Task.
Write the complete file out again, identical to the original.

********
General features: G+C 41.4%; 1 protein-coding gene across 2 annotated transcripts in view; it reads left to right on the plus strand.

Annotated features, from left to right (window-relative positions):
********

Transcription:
General features: G+C 41.4%; 1 protein-coding gene across 2 annotated transcripts in view; it reads left to right on the plus strand.

Annotated features, from left to right (window-relative positions):